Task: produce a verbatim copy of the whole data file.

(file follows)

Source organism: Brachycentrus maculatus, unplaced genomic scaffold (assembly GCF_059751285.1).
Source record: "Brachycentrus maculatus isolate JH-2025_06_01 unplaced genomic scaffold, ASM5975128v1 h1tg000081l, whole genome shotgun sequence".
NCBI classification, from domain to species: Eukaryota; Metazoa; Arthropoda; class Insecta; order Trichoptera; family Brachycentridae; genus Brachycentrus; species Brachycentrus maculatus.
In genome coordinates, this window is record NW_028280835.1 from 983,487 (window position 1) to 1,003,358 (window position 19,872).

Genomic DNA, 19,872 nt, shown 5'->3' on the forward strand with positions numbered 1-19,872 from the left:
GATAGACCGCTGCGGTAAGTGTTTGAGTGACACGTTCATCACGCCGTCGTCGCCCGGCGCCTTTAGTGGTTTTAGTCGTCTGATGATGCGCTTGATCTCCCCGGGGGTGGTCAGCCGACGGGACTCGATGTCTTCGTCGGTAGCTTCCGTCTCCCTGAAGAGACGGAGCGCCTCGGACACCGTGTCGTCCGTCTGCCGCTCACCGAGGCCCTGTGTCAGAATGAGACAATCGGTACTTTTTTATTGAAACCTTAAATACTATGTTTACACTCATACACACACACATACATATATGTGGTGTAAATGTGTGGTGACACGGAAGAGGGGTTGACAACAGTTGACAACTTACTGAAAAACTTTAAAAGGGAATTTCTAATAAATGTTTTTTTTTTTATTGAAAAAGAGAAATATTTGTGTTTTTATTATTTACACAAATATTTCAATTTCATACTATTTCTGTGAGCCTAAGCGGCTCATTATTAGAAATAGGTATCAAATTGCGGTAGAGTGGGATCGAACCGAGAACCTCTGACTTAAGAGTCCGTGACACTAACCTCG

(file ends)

Source organism: Brachycentrus maculatus, unplaced genomic scaffold (assembly GCF_059751285.1).
Source record: "Brachycentrus maculatus isolate JH-2025_06_01 unplaced genomic scaffold, ASM5975128v1 h1tg000081l, whole genome shotgun sequence".
NCBI classification, from domain to species: Eukaryota; Metazoa; Arthropoda; class Insecta; order Trichoptera; family Brachycentridae; genus Brachycentrus; species Brachycentrus maculatus.
In genome coordinates, this window is record NW_028280835.1 from 983,487 (window position 1) to 1,003,358 (window position 19,872).

Genomic DNA, 19,872 nt, shown 5'->3' on the forward strand with positions numbered 1-19,872 from the left:
GATAGACCGCTGCGGTAAGTGTTTGAGTGACACGTTCATCACGCCGTCGTCGCCCGGCGCCTTTAGTGGTTTTAGTCGTCTGATGATGCGCTTGATCTCCCCGGGGGTGGTCAGCCGACGGGACTCGATGTCTTCGTCGGTAGCTTCCGTCTCCCTGAAGAGACGGAGCGCCTCGGACACCGTGTCGTCCGTCTGCCGCTCACCGAGGCCCTGTGTCAGAATGAGACAATCGGTACTTTTTTATTGAAACCTTAAATACTATGTTTACACTCATACACACACACATACATATATGTGGTGTAAATGTGTGGTGACACGGAAGAGGGGTTGACAACAGTTGACAACTTACTGAAAAACTTTAAAAGGGAATTTCTAATAAATGTTTTTTTTTTTATTGAAAAAGAGAAATATTTGTGTTTTTATTATTTACACAAATATTTCAATTTCATACTATTTCTGTGAGCCTAAGCGGCTCATTATTAGAAATAGGTATCAAATTGCGGTAGAGTGGGATCGAACCGAGAACCTCTGACTTAAGAGTCCGTGACACTAACCTCG